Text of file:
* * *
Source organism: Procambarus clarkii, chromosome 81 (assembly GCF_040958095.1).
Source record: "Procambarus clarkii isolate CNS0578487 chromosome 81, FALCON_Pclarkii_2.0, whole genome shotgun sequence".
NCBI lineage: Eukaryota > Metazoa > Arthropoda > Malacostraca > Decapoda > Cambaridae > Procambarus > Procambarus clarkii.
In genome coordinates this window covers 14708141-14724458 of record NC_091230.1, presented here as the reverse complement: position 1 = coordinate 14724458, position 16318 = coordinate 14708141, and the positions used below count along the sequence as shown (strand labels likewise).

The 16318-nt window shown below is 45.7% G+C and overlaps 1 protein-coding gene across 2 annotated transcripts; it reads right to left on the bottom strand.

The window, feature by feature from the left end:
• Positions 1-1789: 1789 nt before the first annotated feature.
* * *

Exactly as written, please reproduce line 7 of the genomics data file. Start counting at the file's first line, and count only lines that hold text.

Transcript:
• Positions 1-1789: 1789 nt before the first annotated feature.